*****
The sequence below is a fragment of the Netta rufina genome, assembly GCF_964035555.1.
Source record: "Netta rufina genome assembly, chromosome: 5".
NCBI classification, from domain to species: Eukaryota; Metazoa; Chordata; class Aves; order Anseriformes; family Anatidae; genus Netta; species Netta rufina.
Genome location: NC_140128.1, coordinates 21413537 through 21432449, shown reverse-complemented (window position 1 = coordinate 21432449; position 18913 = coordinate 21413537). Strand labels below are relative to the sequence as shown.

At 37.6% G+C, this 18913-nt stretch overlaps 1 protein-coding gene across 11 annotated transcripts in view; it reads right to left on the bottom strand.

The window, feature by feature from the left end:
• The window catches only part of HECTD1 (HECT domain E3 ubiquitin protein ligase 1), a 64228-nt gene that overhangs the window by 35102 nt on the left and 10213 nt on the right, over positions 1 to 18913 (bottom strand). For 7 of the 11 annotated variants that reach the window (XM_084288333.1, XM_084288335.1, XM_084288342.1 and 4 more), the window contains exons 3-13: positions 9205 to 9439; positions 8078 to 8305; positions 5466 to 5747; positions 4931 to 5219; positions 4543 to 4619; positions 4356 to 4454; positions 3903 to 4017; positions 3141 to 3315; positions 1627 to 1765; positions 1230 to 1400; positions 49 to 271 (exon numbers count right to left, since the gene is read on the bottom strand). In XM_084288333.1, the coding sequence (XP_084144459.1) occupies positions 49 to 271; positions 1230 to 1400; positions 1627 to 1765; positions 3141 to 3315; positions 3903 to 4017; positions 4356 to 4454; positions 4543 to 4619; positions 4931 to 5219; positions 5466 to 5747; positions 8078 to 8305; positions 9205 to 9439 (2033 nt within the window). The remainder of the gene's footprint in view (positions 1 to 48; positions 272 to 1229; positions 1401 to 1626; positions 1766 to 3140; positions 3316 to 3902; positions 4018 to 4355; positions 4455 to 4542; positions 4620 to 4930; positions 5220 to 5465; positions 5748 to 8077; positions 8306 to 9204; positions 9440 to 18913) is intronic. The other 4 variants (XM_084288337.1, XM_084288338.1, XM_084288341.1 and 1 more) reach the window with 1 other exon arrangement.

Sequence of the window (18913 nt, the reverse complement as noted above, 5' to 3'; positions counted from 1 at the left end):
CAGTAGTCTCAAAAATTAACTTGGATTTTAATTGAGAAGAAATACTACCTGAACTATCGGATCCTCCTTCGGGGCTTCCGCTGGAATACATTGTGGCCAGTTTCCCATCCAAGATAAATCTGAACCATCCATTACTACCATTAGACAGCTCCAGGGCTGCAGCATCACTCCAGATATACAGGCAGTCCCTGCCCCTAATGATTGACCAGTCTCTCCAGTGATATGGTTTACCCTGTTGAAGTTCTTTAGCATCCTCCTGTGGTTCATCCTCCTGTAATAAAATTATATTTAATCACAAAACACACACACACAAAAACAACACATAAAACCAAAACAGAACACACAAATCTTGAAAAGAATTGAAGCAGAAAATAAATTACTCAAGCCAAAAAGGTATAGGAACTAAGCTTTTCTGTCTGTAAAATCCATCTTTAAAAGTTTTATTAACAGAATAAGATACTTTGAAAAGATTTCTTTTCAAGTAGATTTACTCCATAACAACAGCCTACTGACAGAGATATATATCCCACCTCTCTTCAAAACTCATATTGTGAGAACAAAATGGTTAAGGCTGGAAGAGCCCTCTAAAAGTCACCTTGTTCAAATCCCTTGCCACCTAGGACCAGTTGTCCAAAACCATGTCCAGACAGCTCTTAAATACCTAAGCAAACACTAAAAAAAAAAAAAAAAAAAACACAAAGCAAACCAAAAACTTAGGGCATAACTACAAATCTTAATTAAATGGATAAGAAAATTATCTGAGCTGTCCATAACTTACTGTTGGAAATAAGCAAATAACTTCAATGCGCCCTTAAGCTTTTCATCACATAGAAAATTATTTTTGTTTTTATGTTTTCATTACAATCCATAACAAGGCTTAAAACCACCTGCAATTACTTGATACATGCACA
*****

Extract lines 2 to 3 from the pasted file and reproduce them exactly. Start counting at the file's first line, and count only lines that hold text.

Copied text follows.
Source record: "Netta rufina genome assembly, chromosome: 5".
NCBI classification, from domain to species: Eukaryota; Metazoa; Chordata; class Aves; order Anseriformes; family Anatidae; genus Netta; species Netta rufina.